SAN DIEGO — It was the day before the Holiday Bowl, and Mack Brown was reminiscing about the good, ol’ days.
Well, the ol’ days.
Back when he was just starting out as a graduate assistant coach at his alma mater, Florida State, when he was living with his new bride in a 31-foot trailer and making ends meet with a minimum-wage job of washing trucks. Garbage trucks.
Every Saturday, Brown would pry away the grit and grime off seven huge garbage trucks with a power washer.
“They would really stink,” he recalled. “That was not a good job.”
Back then, though, the only pressure around was that coming out of that high-velocity hose. Almost three decades later, Brown is trying to give his Texas program that same clean, fresh-scrubbed look, albeit in a more pressure-packed, high-stress environment.
A makeover of some kind is certainly in order after the foul odor emanating from the Longhorns’ 28-20 loss to Washington State in Tuesday’s Holiday Bowl. That the Longhorns could turn in such a sloppy, uneven performance, even after what Brown called his best bowl preparations ever at Texas, is downright baffling and cause for alarm.
Nothing’s broken. You don’t win 32 games in three seasons and need a complete overhaul. But there are noticeable cracks in the state’s flagship football program, which can maul Rice and Baylor but can’t knock down all its opponents in a single season.
Brown needs to look hard in the mirror, make a comprehensive examination of his entire staff and way of operation and fix whatever it is that has prevented him from winning even one conference title in 16 seasons at Texas and North Carolina or playing in a Bowl Championship Series game. That could mean tough choices and possible changes at both coordinator spots.
If Brown doesn’t apply such scrutiny and isn’t willing to make tough changes — such as he did last year when he wisely hired running backs coach Michael Haywood and elevated Mac McWhorter to handle the offensive line — that means he is satisfied with the level he has taken this program. And it’s a high level, just not high enough.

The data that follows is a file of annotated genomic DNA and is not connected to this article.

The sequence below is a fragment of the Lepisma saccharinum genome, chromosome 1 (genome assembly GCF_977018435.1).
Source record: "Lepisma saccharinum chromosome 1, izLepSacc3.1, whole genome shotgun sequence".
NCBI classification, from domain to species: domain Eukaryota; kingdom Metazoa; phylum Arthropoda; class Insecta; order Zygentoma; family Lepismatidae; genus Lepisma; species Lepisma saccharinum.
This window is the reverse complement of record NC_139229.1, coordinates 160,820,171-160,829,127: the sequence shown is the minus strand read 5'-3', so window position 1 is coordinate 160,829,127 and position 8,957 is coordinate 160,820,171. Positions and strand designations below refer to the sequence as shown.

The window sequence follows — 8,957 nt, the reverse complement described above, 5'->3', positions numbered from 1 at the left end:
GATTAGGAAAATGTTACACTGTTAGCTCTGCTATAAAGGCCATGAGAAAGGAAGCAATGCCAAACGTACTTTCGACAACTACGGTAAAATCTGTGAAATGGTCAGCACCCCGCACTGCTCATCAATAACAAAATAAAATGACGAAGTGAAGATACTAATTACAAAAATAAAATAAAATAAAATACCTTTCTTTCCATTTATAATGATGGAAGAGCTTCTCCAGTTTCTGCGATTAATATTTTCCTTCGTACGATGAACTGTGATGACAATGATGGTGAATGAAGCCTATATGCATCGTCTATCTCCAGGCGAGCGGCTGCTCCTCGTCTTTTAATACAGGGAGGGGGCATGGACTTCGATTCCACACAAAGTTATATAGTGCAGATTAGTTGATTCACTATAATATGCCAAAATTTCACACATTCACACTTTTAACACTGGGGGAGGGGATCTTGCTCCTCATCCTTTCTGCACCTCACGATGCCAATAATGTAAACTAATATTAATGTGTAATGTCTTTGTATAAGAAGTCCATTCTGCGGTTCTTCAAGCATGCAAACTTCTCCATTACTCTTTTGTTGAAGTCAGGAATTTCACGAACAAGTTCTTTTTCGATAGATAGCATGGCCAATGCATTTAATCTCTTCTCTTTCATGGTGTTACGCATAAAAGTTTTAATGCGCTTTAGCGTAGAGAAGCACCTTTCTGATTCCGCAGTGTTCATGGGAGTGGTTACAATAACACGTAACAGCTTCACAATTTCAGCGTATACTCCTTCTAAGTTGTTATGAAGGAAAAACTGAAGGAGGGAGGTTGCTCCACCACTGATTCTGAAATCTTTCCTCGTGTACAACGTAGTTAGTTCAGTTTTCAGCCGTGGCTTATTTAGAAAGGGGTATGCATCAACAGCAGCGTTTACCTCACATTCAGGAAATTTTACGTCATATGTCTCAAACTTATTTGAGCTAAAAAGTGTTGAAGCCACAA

Greg Davis’ offensive game plans still lack imagination in the Longhorns’ most-critical games. There was no razzle and less dazzle against Washington State.
Why no rollouts with Vince Young? Heck, why no Vince Young? He played just nine snaps in the second half. This is the way they use the future of the franchise? If Davis can’t milk the immense talent out of Young, Brown needs to find someone who can.
Chance Mock is a good quarterback, but Young has a much bigger upside and needs to be on the field more. As for Mock, he may not listen to whispers that he could transfer to Northwestern State or some other NCAA Division I-AA program and gain eligibility immediately. Texas certainly needs him.
However, if Mock does leave and Brown does not sign a quarterback prospect such as Florida’s Xavier Lee, Texas could be in serious trouble. There is a possibility that Matt Holliday — the 6-foot-4-inch quarterback and son of new Longhorns pitching coach Tom Holliday — could arrive on campus next August if the Colorado Rockies don’t include the 23-year-old outfielder on their big-league roster.
On Tuesday night, though, after Texas had worked so hard to establish an identity as a physical, run-oriented offense over the past six games, it veered far away from that brand against Washington State. The Longhorns ran maybe three of the zone reads that have made Young and Cedric Benson such formidable threats. Texas took away its own strength before WSU could.
Longhorns defensive coordinator Carl Reese is as fine and honorable a person as you’ll find in this business, but he, too, may be ready for a change of scenery. He might give way to Duane Akina, promoted from Longhorns secondary coach. Brown also would be wise to look outside at, say, Louisiana State coordinator Will Muschamp or former Longhorn Jerry Gray, until Monday the Buffalo Bills’ highly respected defensive chief.
Reese’s defense gave a strong account of itself Tuesday with aggressive nickel and dime packages and basically allowed WSU one 66-yard drive, a 54-yard bomb for a score and not much else. But Texas’ pass rush didn’t produce a sack, and missed tackles have been a noticeable problem at times.
Texas could very easily be a top-10 team next fall, but it will have to break in three new receivers and relocate its passing touch. It needs more fire, more intensity. Upgrading its speed is essential. The secondary has talent in Phillip Geiggar and Michael Griffin, but there’s work to be done.
But make no mistake: the foundation for an unbeaten season is there.
For now, the answers aren’t clear.
Perhaps the problem is one of motivation because Washington State on Tuesday, Arkansas in September and Oklahoma every October seem to play with a true swagger. Maybe it’s a mind-set missing from the Longhorns.
Or maybe Mack Brown is just a very good 10-3 coach.